SWWTC’s attendees also enjoyed a private dinner for members and guests  followed by some fantastic entertainment, including a table illusionist, comedian and game show evening.

The second day comprised of workshops run by Martin Holdsworth of Jones Myers, Mike Smith, and our very own James Greenwood. Hands-on debates and discussions on current Will and probate issues really gave delegates a chance to get involved and test their own professional development.

All in all this year’s conference was a resounding success, with the usual combination of education, networking and modest amounts of frivolity. We shall eagerly await the announcement of next year’s line-up.


Importance of planning your Will

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So you have a Will, but how effective is the planning behind it?

The importance of having a valid Will cannot be emphasised enough. Understandably, when it comes to making a Will, we would all hope to cover every eventuality, to ensure that our assets, possessions and everything we have worked hard for, go to the exact people we wish.

Sometimes, however, it is simply not possible to cover every eventuality and trying to do so can prove to be detrimental. The next most important element, on top of having a valid Will, is that the document itself deals with the distribution of your estate sensibly and that there is careful planning behind the content in your Will. Where an estate is large, you should always take into account the issue of inheritance tax, as there may be instances where despite applying exemptions, there will still be a liability.

For example,

Mrs X has an estate worth £1.3 million. It consists of 2 properties, various bank accounts and various shares and investments.

Mrs X has a full nil rate band of £325,000 and there is a full transferable nil rate band available from her pre-deceased husband. After deducting the £650,000 nil rate band, this means that there is still £650,000 liable to inheritance tax at 40%, meaning that the inheritance tax bill will be roughly £260,000.

The problem is that Mrs X had wanted to ensure that all of her assets and possessions would go to specific people under her Will, and had therefore made specific gifts of both her properties and each of her bank accounts tax free, leaving only a few small shareholdings and some small investments to residue.

As there are not sufficient liquid assets available to settle the inheritance bill, as everything has been specifically gifted under the Will, assets such as property will have to be sold.

Unfortunately, this means that although a specified beneficiary will still receive the remainder of the proceeds from the property sale after settling the inheritance tax bill; ultimately they will not receive the property itself as Mrs X had intended in her Will.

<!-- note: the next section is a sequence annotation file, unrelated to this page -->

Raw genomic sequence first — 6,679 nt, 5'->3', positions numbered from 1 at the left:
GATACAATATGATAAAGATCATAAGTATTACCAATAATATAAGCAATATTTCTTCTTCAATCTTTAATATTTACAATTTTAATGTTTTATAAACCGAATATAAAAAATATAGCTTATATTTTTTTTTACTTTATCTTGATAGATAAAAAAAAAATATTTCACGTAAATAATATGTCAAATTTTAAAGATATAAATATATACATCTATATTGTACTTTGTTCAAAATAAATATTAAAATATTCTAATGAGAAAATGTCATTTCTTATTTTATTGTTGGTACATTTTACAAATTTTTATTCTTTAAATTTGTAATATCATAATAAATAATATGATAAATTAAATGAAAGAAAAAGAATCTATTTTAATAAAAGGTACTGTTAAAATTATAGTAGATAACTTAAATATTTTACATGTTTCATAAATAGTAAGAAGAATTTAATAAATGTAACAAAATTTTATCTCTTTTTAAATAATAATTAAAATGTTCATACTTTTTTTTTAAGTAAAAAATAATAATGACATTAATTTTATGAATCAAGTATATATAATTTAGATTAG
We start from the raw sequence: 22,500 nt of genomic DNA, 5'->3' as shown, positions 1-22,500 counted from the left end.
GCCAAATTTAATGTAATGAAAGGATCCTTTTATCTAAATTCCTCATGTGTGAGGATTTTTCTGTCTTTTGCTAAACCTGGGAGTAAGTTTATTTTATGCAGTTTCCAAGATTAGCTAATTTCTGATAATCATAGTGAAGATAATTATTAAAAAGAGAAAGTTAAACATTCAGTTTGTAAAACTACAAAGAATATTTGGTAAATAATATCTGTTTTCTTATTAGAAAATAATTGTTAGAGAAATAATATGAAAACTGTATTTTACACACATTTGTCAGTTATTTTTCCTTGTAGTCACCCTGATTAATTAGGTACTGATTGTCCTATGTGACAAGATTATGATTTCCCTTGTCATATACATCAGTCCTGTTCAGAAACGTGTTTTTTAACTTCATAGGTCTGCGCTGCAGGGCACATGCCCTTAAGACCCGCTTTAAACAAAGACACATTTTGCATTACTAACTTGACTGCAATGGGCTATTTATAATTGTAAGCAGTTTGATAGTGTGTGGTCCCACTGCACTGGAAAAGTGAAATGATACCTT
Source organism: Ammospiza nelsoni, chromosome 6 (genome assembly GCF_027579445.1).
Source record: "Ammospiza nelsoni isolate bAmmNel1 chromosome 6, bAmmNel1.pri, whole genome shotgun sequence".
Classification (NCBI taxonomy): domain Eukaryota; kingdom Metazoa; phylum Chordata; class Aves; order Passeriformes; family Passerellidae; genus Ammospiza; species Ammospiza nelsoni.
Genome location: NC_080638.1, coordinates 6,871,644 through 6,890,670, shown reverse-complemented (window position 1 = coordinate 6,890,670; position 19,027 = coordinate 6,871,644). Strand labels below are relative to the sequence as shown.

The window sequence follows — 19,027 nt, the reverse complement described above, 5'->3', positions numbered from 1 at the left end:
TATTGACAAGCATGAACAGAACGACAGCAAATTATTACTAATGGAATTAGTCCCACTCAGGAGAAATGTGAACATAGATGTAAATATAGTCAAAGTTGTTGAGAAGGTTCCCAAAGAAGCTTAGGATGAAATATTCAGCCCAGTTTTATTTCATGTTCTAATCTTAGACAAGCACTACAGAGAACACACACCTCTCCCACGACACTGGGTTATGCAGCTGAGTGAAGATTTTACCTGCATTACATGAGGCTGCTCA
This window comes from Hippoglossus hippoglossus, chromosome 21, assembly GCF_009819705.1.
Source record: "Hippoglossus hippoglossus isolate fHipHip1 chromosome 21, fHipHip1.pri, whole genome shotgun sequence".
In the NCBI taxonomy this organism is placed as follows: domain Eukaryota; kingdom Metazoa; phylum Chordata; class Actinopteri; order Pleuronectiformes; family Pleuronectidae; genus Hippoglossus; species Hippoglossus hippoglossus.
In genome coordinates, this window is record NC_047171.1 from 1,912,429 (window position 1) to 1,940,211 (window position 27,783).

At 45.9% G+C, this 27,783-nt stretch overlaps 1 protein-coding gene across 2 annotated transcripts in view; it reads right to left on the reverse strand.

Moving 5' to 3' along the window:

Pecuniary and specific gifts in a Will always take precedent before the estate residue, however, by not effectively planning, such as in the above example, this can put assets at risk. The inheritance tax liability must be settled regardless of whether specific gifts are to be gifted tax free.

Having a Will is important, but the next most important thing is the planning that you put in behind it. Failure to effectively and properly plan how your estate is to be distributed when you die can be as detrimental as not having a Will at all.


Missing or destroyed Wills

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Missing or destroyed Wills


Undeniably the most important document in the administration of an estate is the Will, as this outlines all of the relevant information needed to administer the estate of the deceased testator. But what happens when the Will cannot be located following death?


Section 20 of the Wills Act 1837 states that a Will may only be revoked by a later Will / Codicil or by destruction of the Will by the testator. So if the testator is known to have made a Will at some point in the past, then effort must be made to try and locate this document, or any copies of it and gather as much information as possible to determine what may have happened to the original document.


The first step will be to contact any professional organisations the testator may have had connections with. This could include a local Will writer or solicitor, or a bank where documents may be held in safe custody.


Sometimes a photocopy of the original Will may exist, and this can often be sufficient to enable the Will to be proven and Probate granted to the Executors. In such cases, a document known as an ‘Affidavit’ should be prepared. An affidavit is a written statement of fact, sworn under oath. Any person who may have seen the Will, witnessed the attestation, had knowledge of its whereabouts or could specify what may have happened to the Will should swear an Affidavit.


Once as much Affidavit evidence as possible has been gathered, the Executors may proceed with an application for Probate. It is however worth bearing in mind that each case will be judged on the individual facts and the final decision regarding Probate rests with the District Probate Registrar.